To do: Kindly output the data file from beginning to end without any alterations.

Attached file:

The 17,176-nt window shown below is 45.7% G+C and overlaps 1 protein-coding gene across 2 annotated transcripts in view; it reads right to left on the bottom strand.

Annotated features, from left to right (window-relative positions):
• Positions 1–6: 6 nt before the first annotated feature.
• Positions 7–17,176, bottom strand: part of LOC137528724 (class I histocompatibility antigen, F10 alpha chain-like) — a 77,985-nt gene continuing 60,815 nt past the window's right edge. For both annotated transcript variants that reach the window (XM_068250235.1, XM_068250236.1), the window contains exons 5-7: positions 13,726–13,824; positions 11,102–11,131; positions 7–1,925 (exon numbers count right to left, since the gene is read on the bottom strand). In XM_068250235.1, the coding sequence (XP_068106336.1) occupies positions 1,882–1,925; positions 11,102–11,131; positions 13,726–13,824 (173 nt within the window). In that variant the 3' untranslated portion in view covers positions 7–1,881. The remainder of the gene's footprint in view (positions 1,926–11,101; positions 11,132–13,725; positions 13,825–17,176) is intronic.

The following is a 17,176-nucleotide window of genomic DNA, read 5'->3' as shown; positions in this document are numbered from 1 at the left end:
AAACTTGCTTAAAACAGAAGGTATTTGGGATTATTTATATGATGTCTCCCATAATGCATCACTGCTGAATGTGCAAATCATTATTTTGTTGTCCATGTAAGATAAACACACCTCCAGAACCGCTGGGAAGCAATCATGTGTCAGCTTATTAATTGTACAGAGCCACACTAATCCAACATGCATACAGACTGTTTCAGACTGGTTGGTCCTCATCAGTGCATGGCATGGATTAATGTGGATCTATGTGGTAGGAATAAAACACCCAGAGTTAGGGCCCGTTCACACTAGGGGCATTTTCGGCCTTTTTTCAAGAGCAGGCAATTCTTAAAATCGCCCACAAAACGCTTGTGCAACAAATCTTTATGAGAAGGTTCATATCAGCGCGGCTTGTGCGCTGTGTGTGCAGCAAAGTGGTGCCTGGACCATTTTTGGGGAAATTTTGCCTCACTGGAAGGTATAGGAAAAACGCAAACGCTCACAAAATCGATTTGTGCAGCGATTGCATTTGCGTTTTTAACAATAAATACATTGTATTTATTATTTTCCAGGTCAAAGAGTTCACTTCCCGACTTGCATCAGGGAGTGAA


The 17,176-nt window shown below is 45.7% G+C and overlaps 1 protein-coding gene across 2 annotated transcripts in view; it reads right to left on the bottom strand.

Annotated features, from left to right (window-relative positions):
• Positions 1–6: 6 nt before the first annotated feature.
• Positions 7–17,176, bottom strand: part of LOC137528724 (class I histocompatibility antigen, F10 alpha chain-like) — a 77,985-nt gene continuing 60,815 nt past the window's right edge. For both annotated transcript variants that reach the window (XM_068250235.1, XM_068250236.1), the window contains exons 5-7: positions 13,726–13,824; positions 11,102–11,131; positions 7–1,925 (exon numbers count right to left, since the gene is read on the bottom strand). In XM_068250235.1, the coding sequence (XP_068106336.1) occupies positions 1,882–1,925; positions 11,102–11,131; positions 13,726–13,824 (173 nt within the window). In that variant the 3' untranslated portion in view covers positions 7–1,881. The remainder of the gene's footprint in view (positions 1,926–11,101; positions 11,132–13,725; positions 13,825–17,176) is intronic.

The following is a 17,176-nucleotide window of genomic DNA, read 5'->3' as shown; positions in this document are numbered from 1 at the left end:
AAACTTGCTTAAAACAGAAGGTATTTGGGATTATTTATATGATGTCTCCCATAATGCATCACTGCTGAATGTGCAAATCATTATTTTGTTGTCCATGTAAGATAAACACACCTCCAGAACCGCTGGGAAGCAATCATGTGTCAGCTTATTAATTGTACAGAGCCACACTAATCCAACATGCATACAGACTGTTTCAGACTGGTTGGTCCTCATCAGTGCATGGCATGGATTAATGTGGATCTATGTGGTAGGAATAAAACACCCAGAGTTAGGGCCCGTTCACACTAGGGGCATTTTCGGCCTTTTTTCAAGAGCAGGCAATTCTTAAAATCGCCCACAAAACGCTTGTGCAACAAATCTTTATGAGAAGGTTCATATCAGCGCGGCTTGTGCGCTGTGTGTGCAGCAAAGTGGTGCCTGGACCATTTTTGGGGAAATTTTGCCTCACTGGAAGGTATAGGAAAAACGCAAACGCTCACAAAATCGATTTGTGCAGCGATTGCATTTGCGTTTTTAACAATAAATACATTGTATTTATTATTTTCCAGGTCAAAGAGTTCACTTCCCGACTTGCATCAGGGAGTGAA